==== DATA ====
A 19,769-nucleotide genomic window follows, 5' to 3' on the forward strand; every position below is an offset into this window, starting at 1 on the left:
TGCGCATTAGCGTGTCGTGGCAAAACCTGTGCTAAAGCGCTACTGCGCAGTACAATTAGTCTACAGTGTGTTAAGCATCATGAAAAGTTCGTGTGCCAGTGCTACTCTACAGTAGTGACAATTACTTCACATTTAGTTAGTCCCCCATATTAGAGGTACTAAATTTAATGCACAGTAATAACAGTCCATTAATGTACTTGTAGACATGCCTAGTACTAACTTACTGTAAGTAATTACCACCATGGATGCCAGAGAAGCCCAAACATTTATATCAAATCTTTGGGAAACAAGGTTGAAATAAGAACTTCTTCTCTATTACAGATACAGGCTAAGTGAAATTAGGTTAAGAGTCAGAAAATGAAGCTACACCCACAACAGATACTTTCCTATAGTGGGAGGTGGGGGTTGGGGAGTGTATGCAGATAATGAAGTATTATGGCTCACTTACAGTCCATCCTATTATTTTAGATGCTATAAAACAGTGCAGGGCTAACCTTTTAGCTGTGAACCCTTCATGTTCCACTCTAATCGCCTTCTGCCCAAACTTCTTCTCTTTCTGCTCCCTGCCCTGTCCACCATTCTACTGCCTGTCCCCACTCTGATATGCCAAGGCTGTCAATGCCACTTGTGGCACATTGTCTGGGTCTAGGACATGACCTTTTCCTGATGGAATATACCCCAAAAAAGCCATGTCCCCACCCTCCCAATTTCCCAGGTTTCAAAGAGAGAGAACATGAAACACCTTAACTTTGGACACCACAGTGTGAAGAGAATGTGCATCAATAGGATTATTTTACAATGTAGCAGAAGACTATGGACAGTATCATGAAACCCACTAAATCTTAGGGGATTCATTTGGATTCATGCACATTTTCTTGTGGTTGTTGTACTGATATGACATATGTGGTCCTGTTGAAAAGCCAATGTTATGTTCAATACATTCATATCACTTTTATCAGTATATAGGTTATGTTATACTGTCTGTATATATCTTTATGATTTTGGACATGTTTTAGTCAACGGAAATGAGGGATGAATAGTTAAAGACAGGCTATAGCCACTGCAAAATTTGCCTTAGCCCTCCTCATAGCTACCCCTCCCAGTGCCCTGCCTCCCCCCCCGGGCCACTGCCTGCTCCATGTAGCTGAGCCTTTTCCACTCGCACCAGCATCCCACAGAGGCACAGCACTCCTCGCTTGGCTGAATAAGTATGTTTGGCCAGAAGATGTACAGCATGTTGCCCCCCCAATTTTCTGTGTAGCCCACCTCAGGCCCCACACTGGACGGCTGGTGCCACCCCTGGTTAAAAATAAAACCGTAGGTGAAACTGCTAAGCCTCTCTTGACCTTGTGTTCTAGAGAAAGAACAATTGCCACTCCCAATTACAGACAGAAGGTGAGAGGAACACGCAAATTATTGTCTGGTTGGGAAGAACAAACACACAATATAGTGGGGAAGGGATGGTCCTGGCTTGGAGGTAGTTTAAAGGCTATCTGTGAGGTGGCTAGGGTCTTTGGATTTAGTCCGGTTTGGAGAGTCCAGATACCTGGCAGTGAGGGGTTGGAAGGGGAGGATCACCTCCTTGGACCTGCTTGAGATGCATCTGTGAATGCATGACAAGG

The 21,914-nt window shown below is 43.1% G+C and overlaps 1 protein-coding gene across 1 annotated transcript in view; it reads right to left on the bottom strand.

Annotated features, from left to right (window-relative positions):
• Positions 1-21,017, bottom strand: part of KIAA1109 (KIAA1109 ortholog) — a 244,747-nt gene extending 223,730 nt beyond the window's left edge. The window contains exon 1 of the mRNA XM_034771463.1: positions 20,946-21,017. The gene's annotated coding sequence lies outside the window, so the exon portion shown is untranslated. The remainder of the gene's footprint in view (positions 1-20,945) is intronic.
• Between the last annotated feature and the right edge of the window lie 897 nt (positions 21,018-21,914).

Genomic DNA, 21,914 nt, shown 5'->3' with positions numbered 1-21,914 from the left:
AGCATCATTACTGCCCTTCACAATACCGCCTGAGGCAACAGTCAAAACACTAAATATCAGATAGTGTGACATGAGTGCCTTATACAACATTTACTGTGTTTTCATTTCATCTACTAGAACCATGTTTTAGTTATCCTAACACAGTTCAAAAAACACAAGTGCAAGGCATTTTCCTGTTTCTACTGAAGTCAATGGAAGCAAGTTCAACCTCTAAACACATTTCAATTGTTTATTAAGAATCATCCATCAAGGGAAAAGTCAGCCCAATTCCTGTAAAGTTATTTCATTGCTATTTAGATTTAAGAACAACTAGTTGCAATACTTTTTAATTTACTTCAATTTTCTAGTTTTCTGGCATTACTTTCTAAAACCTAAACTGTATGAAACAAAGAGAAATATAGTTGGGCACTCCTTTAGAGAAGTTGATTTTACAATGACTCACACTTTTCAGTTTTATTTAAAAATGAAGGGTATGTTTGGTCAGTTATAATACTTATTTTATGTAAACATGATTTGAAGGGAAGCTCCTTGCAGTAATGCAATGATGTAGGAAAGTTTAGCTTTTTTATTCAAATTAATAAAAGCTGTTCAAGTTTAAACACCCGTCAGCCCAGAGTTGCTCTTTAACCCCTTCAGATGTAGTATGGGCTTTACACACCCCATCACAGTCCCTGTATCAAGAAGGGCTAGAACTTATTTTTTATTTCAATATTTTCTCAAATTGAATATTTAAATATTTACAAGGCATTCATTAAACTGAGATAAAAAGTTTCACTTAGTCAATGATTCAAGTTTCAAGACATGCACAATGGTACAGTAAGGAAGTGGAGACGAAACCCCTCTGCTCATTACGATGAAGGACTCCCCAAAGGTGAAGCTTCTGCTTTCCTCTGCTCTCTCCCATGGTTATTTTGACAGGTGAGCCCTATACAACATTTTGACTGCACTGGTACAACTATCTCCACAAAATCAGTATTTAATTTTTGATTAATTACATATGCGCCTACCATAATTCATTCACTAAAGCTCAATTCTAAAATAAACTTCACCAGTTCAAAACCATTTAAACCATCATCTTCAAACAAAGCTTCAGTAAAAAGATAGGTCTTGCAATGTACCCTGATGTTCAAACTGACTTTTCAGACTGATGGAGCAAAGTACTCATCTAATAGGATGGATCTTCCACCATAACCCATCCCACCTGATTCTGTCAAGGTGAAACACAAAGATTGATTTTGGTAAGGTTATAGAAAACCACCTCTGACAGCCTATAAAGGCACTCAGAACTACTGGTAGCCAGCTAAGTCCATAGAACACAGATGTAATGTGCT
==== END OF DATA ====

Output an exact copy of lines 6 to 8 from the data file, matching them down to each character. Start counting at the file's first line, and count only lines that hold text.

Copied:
• Between the last annotated feature and the right edge of the window lie 897 nt (positions 21,018-21,914).

Genomic DNA, 21,914 nt, shown 5'->3' with positions numbered 1-21,914 from the left:
AGCATCATTACTGCCCTTCACAATACCGCCTGAGGCAACAGTCAAAACACTAAATATCAGATAGTGTGACATGAGTGCCTTATACAACATTTACTGTGTTTTCATTTCATCTACTAGAACCATGTTTTAGTTATCCTAACACAGTTCAAAAAACACAAGTGCAAGGCATTTTCCTGTTTCTACTGAAGTCAATGGAAGCAAGTTCAACCTCTAAACACATTTCAATTGTTTATTAAGAATCATCCATCAAGGGAAAAGTCAGCCCAATTCCTGTAAAGTTATTTCATTGCTATTTAGATTTAAGAACAACTAGTTGCAATACTTTTTAATTTACTTCAATTTTCTAGTTTTCTGGCATTACTTTCTAAAACCTAAACTGTATGAAACAAAGAGAAATATAGTTGGGCACTCCTTTAGAGAAGTTGATTTTACAATGACTCACACTTTTCAGTTTTATTTAAAAATGAAGGGTATGTTTGGTCAGTTATAATACTTATTTTATGTAAACATGATTTGAAGGGAAGCTCCTTGCAGTAATGCAATGATGTAGGAAAGTTTAGCTTTTTTATTCAAATTAATAAAAGCTGTTCAAGTTTAAACACCCGTCAGCCCAGAGTTGCTCTTTAACCCCTTCAGATGTAGTATGGGCTTTACACACCCCATCACAGTCCCTGTATCAAGAAGGGCTAGAACTTATTTTTTATTTCAATATTTTCTCAAATTGAATATTTAAATATTTACAAGGCATTCATTAAACTGAGATAAAAAGTTTCACTTAGTCAATGATTCAAGTTTCAAGACATGCACAATGGTACAGTAAGGAAGTGGAGACGAAACCCCTCTGCTCATTACGATGAAGGACTCCCCAAAGGTGAAGCTTCTGCTTTCCTCTGCTCTCTCCCATGGTTATTTTGACAGGTGAGCCCTATACAACATTTTGACTGCACTGGTACAACTATCTCCACAAAATCAGTATTTAATTTTTGATTAATTACATATGCGCCTACCATAATTCATTCACTAAAGCTCAATTCTAAAATAAACTTCACCAGTTCAAAACCATTTAAACCATCATCTTCAAACAAAGCTTCAGTAAAAAGATAGGTCTTGCAATGTACCCTGATGTTCAAACTGACTTTTCAGACTGATGGAGCAAAGTACTCATCTAATAGGATGGATCTTCCACCATAACCCATCCCACCTGATTCTGTCAAGGTGAAACACAAAGATTGATTTTGGTAAGGTTATAGAAAACCACCTCTGACAGCCTATAAAGGCACTCAGAACTACTGGTAGCCAGCTAAGTCCATAGAACACAGATGTAATGTGCT